Bike Theft in Holland Becomes Export Business
AMSTERDAM, the Netherlands – The bicycle capital of the world has always been notorious for its bike theft. The implementation of the anti-theft chip in newly sold bicycles in the past decade in combination with a stringent police control makes selling stolen bikes very difficult.
As a result, bicycles stolen in the Netherlands are nowadays exported in large volumes to Belgium, Germany and even Spain. The export is so lucrative that is has become gang business.
“We are forceless against these gangs”, said Mojgan Yavari, spokesman of the Dutch ‘Centre for bicycles theft’, a cooperation between the Public Prosecutor, the national police, the retailer’s organization BOVAG, the consumer’s organization ANWB and the National Road Traffic organization.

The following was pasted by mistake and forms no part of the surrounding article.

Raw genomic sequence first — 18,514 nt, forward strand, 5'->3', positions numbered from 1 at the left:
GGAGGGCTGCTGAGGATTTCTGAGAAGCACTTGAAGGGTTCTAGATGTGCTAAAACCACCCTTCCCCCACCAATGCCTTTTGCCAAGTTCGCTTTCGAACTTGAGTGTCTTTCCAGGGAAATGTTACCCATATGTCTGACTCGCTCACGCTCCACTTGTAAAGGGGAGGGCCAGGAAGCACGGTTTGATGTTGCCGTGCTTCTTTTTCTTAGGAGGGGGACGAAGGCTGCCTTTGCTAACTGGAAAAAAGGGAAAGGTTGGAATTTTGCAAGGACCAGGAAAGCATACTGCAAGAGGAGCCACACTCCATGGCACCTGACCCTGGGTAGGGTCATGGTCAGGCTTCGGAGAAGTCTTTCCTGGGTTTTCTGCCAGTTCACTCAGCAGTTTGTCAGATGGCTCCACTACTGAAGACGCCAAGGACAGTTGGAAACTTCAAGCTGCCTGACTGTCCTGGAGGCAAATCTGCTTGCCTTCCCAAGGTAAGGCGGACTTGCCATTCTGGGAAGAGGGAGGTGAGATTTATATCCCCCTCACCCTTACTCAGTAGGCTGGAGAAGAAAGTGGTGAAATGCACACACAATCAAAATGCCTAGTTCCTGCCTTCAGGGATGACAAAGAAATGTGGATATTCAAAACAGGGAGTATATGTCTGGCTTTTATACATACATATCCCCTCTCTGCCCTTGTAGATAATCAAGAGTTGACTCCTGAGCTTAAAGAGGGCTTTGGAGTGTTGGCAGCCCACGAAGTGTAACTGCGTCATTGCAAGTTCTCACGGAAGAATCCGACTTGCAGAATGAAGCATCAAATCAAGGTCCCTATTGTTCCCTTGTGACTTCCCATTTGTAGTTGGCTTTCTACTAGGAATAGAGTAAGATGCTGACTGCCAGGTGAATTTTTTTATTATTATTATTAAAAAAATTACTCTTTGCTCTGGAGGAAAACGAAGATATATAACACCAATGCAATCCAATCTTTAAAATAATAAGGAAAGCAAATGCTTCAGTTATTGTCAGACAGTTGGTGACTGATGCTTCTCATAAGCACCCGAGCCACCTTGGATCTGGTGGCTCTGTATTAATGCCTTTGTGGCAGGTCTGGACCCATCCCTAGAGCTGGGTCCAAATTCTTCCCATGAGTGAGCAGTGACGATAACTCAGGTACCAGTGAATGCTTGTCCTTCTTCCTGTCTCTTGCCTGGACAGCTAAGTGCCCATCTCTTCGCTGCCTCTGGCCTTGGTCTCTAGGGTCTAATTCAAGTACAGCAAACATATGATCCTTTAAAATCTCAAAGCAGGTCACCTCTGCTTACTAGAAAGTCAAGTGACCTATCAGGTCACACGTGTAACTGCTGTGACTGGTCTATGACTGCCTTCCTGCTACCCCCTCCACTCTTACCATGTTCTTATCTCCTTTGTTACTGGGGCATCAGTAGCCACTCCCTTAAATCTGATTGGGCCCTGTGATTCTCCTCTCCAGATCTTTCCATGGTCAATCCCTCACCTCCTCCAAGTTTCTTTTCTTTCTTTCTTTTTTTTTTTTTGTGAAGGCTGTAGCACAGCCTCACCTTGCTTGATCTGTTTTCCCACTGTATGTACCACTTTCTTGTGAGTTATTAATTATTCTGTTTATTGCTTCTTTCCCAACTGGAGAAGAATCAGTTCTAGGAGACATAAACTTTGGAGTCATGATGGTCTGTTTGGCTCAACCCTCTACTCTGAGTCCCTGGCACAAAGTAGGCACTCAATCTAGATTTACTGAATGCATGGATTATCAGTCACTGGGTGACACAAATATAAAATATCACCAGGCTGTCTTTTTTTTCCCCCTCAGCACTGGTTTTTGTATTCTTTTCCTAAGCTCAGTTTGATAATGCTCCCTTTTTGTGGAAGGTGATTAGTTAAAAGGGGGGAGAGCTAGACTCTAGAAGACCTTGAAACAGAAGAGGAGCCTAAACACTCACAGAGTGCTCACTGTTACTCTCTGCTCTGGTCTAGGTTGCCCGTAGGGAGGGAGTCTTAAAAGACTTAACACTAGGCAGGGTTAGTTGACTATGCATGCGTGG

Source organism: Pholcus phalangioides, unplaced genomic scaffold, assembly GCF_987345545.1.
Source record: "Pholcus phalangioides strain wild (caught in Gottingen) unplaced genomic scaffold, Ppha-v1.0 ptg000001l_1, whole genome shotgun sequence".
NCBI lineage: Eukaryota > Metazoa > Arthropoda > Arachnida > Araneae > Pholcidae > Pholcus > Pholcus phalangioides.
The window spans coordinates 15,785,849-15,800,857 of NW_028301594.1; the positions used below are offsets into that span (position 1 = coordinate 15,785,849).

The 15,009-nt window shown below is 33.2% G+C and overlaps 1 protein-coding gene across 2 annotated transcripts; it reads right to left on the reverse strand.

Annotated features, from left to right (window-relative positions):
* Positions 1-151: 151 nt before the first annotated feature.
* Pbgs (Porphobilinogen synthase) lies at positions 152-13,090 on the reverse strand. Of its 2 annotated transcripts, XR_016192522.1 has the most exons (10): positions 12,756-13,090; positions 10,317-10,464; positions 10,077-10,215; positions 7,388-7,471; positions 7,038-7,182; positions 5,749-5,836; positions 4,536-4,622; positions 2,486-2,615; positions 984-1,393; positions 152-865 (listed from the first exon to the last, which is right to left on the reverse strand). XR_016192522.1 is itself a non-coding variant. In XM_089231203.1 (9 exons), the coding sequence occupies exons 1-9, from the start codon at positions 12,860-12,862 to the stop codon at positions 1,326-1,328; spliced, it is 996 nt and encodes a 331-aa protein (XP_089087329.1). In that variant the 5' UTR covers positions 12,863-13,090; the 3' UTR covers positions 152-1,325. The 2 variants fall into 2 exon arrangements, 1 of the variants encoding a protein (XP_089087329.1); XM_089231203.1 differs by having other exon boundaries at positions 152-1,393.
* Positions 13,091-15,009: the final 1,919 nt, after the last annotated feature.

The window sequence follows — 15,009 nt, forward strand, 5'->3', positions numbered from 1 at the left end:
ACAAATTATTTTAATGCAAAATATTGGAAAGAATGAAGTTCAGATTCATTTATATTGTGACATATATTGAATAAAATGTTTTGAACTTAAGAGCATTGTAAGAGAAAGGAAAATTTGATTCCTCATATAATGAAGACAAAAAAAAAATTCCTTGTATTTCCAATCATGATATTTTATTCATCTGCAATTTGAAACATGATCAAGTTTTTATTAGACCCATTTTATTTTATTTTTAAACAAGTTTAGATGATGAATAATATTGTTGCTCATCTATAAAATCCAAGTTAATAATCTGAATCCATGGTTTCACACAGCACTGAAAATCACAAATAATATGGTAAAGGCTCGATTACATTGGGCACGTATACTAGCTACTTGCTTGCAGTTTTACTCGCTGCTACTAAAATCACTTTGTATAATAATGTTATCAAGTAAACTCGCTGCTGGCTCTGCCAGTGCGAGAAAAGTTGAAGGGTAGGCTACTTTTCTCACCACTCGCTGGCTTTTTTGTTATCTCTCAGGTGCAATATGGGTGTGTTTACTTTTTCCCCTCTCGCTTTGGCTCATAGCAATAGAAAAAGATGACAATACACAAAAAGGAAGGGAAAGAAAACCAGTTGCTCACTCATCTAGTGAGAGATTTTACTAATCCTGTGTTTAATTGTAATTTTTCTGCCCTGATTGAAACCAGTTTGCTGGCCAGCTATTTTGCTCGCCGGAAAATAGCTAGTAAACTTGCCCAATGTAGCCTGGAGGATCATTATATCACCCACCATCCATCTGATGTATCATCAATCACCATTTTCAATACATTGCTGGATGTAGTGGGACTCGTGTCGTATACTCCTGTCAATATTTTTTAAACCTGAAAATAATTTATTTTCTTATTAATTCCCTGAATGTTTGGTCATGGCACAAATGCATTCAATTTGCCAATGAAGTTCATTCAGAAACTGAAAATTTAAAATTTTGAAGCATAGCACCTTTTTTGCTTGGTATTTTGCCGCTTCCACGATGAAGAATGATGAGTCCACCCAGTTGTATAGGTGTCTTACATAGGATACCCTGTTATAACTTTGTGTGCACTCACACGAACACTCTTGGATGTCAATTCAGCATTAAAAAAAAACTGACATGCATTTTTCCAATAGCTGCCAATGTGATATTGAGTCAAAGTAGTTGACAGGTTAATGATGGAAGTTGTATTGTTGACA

Many stolen bicycles are shipped abroad immediately as police control in Holland is so strict that traders and buyers can easily be caught when selling or buying a stolen bike. The Centre for bicycles theft is pleading for a European policy to fight bicycle theft.
According to spokesman Yavari, the number of stolen bicycles in the Netherlands continues to decline. In 2008, some 735,000 bikes were stolen and only 450,000 in 2011. The fight against bicycle theft is impeded by the lack of frame numbers. In general, Dutch made bicycles of brands like Batavus, Gazelle, Sparta and Union all have a unique frame number, while this doesn’t count for all imported bicycles.